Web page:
Q: Mike, I am probably wrong but aren't D2 and C105 really part of the 2nd
mixer circuit and not the VFO? Are they essential for the VFO to work or
were they included in your list because you were following Dave's order
of building?

A: D2 and C105 are part of the DC supply for the mixer chips and the VFO. Current flows from the DC power source through D2. It is filtered by C105 and supplied to the other parts from there. If you don't load these parts your VFO will get no DC power.

As I understand it, D2 drops 8v to 7.4v. Also adds a little RF isolation for U1, U3.

Q: After stuffing the VFO parts, there seems to be an extra hole on my
SW30+ pcb. Extra hole is connected to ground. (It is also on the SW-40+)

A: This is provided so you can solder a ground lead across the top of the three crystals in the IF filter (to be installed later). Grounding the filter cases prevents "blow by" which is strong external signals effecting the IF filter section.

Q: I would like to know the effect of using the 50K variable resistor in
place of the 100K one that is used in the VFO section. As I recall the
Radio Shack part number given for this was the number for the 50K pot.
The schematic calls for a 100K pot. I have the 50K linear taper pot and
the only 100K pot I could find at the local RS was an audio taper one.

Does using the 50K decrease, increase, or have no effect on the tuning
range? And would one notice an appreciable difference in using the 100K
pot that is an audio taper vs. one that has a linear taper?

A: Question came up about the tuning pot. The only function that the
tuning pot, listed as 100K, has is to act as a voltage divider and
provide the voltage to set the bias voltage on the MV1662 varactor
diode. This in turn sets the VFO frequency.

With 8V applied to the pot, 50K will give you 0.16mA and 100K will
give you 0.08mA of current, so in the big scheme of things it doesn't
make much difference. I used the 50K myself. BTW this is the current
through the tuning pot only and just adds to the total current required
for the rig.

Q: Now, many years ago, I learned all about Colpitts oscillators, but now I have forgotten.The function of C5 has me stumped. QRP Notebook says it is a feedback cap, but I don't see how that can be. Can either of you shed some light on this?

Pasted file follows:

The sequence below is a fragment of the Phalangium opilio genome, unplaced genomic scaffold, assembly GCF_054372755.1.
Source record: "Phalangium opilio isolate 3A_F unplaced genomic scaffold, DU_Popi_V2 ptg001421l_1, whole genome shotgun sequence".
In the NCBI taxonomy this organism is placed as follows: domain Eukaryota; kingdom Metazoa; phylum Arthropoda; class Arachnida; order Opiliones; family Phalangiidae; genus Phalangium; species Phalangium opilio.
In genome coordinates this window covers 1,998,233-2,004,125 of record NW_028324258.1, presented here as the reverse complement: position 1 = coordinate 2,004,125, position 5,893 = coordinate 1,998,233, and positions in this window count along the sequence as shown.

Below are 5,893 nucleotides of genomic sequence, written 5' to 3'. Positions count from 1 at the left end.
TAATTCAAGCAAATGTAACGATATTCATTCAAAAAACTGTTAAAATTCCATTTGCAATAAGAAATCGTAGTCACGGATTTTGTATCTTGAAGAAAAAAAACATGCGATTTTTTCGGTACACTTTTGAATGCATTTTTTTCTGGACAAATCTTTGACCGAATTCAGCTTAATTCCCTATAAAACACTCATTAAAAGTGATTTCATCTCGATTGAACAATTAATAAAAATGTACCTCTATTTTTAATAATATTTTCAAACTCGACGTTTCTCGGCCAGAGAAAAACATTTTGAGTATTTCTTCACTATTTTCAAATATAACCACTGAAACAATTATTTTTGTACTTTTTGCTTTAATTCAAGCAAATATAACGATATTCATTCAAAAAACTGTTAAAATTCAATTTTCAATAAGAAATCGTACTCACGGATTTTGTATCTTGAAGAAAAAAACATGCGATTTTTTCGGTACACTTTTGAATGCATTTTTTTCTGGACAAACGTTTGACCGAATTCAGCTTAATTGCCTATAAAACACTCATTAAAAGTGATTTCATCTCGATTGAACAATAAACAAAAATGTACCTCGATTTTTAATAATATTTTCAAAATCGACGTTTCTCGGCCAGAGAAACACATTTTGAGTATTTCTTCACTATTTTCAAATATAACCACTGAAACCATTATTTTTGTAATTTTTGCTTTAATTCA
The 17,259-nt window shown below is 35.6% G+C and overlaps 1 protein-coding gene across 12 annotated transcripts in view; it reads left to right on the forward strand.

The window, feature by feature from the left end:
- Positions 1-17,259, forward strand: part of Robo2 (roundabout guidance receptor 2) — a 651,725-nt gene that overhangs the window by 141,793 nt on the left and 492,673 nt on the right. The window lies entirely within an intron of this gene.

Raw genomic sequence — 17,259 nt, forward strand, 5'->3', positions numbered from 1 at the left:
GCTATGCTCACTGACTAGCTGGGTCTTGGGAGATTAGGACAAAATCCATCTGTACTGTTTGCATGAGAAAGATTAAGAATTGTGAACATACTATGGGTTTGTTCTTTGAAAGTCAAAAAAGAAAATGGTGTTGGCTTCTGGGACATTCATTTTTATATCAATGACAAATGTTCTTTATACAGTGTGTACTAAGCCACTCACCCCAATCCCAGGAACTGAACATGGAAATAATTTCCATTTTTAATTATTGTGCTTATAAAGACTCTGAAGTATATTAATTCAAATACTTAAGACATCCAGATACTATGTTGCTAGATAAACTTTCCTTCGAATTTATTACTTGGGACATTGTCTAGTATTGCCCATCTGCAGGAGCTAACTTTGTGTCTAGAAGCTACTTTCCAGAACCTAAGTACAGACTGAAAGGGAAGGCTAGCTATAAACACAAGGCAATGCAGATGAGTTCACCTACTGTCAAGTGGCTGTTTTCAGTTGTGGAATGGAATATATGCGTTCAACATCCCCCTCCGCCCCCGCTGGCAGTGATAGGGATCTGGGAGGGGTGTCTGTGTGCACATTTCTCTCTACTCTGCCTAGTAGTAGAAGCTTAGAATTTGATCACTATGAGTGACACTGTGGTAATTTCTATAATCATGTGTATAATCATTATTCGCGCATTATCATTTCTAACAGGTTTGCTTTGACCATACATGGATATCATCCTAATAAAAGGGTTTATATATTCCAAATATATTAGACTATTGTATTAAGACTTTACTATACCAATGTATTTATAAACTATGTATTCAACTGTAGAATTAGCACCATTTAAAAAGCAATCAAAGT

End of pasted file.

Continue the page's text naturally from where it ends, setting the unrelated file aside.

A: Let's first examine the 3MHz. resonant components. L1 is the
resonant inductance, but resonant capacitance is due to a number of
-C6 in series with C4 in series with C5
-C8 in series with varicap capacitance (d1)
-C9 in series with C10
-C3 in series with C2.

These strings of capacitance all add up to resonate with L1 at 3MHz.
A lot of the resonant current flows down the C6/C4/C5 string, since this
string of capacitances represent the lowest reactance path of the
bunch listed above.
Now you could say that Q2 senses the resonant voltage at its base
and injects pulses of current from its emitter into the resonant circuit
in order to keep the oscillation amplitude up.
So the junction of C4 and C5 is where Q2's emitter "pumps-up" the
oscillations. That's the feedback point. Of course, Q2's emitter pulses
are timed to re-inforce the sinewave shape that the resonant circuit naturally

Q: Can somebody please help me understand what's going on by perhaps redrawing the circuit so all the series/parallel caps are more obvious, and then work through all the calculations that eventually lead to the value of the resonant circuit (near 3 MHz)?

A: OK, you've got the inductance right. Here's the string of capacitances
redrawn. They're still kinda messy because there's so many. I'm assuming the
varicap diode is 50pf. And I'm assuming that C7 (which is selected to get the
VFO on the right frequency) is 68pf. Use courier font (or something else that's
not proportionally spaced) to see the ascii circuit: